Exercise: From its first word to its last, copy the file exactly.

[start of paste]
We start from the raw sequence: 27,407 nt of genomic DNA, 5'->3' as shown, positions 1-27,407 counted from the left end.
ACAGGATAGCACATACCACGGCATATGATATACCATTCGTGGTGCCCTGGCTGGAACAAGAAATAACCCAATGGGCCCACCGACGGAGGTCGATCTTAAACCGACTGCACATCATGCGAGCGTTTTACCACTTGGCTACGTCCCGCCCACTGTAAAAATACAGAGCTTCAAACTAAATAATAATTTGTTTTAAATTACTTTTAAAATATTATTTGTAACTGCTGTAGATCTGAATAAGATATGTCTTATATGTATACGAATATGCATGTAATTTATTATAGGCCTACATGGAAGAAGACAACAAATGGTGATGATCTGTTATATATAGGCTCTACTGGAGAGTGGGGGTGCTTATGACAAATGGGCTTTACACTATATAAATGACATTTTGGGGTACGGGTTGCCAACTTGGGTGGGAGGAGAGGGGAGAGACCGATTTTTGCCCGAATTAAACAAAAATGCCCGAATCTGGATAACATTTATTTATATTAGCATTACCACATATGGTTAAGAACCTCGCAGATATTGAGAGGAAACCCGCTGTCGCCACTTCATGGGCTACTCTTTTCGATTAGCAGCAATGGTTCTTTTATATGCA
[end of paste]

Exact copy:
We start from the raw sequence: 27,407 nt of genomic DNA, 5'->3' as shown, positions 1-27,407 counted from the left end.
ACAGGATAGCACATACCACGGCATATGATATACCATTCGTGGTGCCCTGGCTGGAACAAGAAATAACCCAATGGGCCCACCGACGGAGGTCGATCTTAAACCGACTGCACATCATGCGAGCGTTTTACCACTTGGCTACGTCCCGCCCACTGTAAAAATACAGAGCTTCAAACTAAATAATAATTTGTTTTAAATTACTTTTAAAATATTATTTGTAACTGCTGTAGATCTGAATAAGATATGTCTTATATGTATACGAATATGCATGTAATTTATTATAGGCCTACATGGAAGAAGACAACAAATGGTGATGATCTGTTATATATAGGCTCTACTGGAGAGTGGGGGTGCTTATGACAAATGGGCTTTACACTATATAAATGACATTTTGGGGTACGGGTTGCCAACTTGGGTGGGAGGAGAGGGGAGAGACCGATTTTTGCCCGAATTAAACAAAAATGCCCGAATCTGGATAACATTTATTTATATTAGCATTACCACATATGGTTAAGAACCTCGCAGATATTGAGAGGAAACCCGCTGTCGCCACTTCATGGGCTACTCTTTTCGATTAGCAGCAATGGTTCTTTTATATGCA